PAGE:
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What do research jobs involve doing?

  1. Sep 20, 2006 #1
    eg. science/medical research positions

    whats it really?
    Last edited: Sep 20, 2006
  2. jcsd
  3. Sep 20, 2006 #2


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    Research at a university, in industry or a mix of both?
  4. Sep 20, 2006 #3
    ok looks like i answered it by finding the definition of research:

    e·search (rĭ-sûrch', rē'sûrch') pronunciation

    1. Scholarly or scientific investigation or inquiry. See synonyms at inquiry.
    2. Close, careful study.

    v., -searched, -search·ing, -search·es.


    To engage in or perform research.

    1. To study (something) thoroughly so as to present in a detailed, accurate manner: researching the effects of acid rain.
    2. To do research for: research a magazine article.

    woot thanks cya
  5. Sep 20, 2006 #4


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    :confused: :confused: :confused:

    What advertisers?
  6. Sep 20, 2006 #5


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    Research (and development) i.e. R&D involve study of some system or some aspect of Nature in order to understand it.

    In pure science, it's simply to understand Nature and the Universe, e.g. study of astronomy or cosmology in order to understand how the universe and its components work, or how it come into existence, or study the study of particle physics in order to better understand the universe at the smallest/tiniest level.

    In applied science, one does research in hopes of developing/perfecting a product or process (i.e. humanity manipulates Nature) to accomplish some desired goal, such as a solution to a problem, or profiding a benefit to humanity, or simply obtaining profit, prestige, or a combination thereof.

    Part of research is reading books and journals, which provide the background for the area in which one is doing research. Journals usually describe the theoretical or experimental (laboratory or field) work which has been already performed. Then one can use the results for one's own theoretical or experimental work. This is a method by which any scientist/engineer may contribute to state-of-the-art.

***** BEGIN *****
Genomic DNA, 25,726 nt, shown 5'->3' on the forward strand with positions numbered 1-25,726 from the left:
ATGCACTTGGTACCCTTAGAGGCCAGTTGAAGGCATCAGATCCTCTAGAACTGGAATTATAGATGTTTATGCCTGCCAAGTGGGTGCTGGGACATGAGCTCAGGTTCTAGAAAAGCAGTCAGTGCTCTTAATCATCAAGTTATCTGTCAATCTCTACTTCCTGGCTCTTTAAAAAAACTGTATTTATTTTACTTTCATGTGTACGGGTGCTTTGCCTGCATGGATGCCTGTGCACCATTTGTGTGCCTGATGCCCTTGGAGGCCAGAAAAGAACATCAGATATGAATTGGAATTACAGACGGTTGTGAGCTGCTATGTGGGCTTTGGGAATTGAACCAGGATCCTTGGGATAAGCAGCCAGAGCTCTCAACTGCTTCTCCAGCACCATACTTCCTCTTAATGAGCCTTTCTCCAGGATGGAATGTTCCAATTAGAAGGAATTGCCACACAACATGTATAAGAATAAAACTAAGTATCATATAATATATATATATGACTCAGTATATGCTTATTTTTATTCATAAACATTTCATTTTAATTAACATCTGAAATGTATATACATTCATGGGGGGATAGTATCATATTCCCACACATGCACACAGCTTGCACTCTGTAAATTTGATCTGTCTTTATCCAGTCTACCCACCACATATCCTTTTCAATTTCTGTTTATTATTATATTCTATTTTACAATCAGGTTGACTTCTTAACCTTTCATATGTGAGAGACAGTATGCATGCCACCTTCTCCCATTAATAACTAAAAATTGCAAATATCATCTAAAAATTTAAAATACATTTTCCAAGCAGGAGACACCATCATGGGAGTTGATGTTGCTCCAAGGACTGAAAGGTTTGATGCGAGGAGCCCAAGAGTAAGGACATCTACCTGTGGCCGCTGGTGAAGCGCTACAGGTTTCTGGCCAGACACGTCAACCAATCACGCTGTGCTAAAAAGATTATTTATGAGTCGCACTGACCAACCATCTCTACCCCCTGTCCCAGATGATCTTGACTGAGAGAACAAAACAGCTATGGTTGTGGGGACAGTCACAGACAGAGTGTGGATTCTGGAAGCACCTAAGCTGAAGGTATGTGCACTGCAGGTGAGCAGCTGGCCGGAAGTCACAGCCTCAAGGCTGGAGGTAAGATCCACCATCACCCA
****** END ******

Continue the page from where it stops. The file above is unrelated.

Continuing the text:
7. Sep 21, 2006 #6
    My official job title is "Research Scientist I" and I work in medicinal chemistry. This is basically what I do all day everyday.

    Take A+B and react to get C. Test C via LC/MS. If C is present, isolate it via column chromatography. Take cleaned up C and get NMR and verify that it is desired product. Submit C for animal testing. Repeat.
  8. Sep 21, 2006 #7
    Do they ever throw a D or E or a Q at you?
  9. Sep 22, 2006 #8


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    That'd be "Research Scientist II"
  10. Sep 22, 2006 #9


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    As to the original question, was that really all you were looking for, a dictionary definition of research? :confused:

    One's perspective of research is likely to depend on what type of lab you work in, what sort of work environment (a lab at a university vs. a lab at a company), and what your role in the lab is.

    What gravenewworld described is a lot of what technicians (also called research assistants, research scientists, etc.) do. They pretty much get good at a few techniques and just do that all day every day for everyone who needs that task done, and it's often a tedious job, which is why people hire them to do it. Definitely a necessary part of research though...a lot of it IS tedious.

    On the other hand, if you're the principal investigator in a lab (or lab head, or professor), your role is less at the bench, and more of an intellectual contribution...you're the one who has to come up with the new ideas, and plan all the experiments, which is a lot more fun (or at least I think so). The "trainees" in a lab (grad students, post-docs, junior scientists) have a more intermediate role. They both have to learn to develop new ideas, which is done with a lot of help and guidance from the PI, and to do a lot of the tedious benchwork so they learn the techniques well enough to understand their appropriate applications and how they work and to oversee technicians doing that work (though it often starts out that the technicians are overseeing their work).
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